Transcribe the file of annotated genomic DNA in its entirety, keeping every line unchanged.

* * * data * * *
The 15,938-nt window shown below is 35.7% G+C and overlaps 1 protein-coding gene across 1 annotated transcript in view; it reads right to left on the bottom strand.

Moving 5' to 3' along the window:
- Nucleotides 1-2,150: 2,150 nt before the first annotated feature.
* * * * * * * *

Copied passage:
The 15,938-nt window shown below is 35.7% G+C and overlaps 1 protein-coding gene across 1 annotated transcript in view; it reads right to left on the bottom strand.

Moving 5' to 3' along the window:
- Nucleotides 1-2,150: 2,150 nt before the first annotated feature.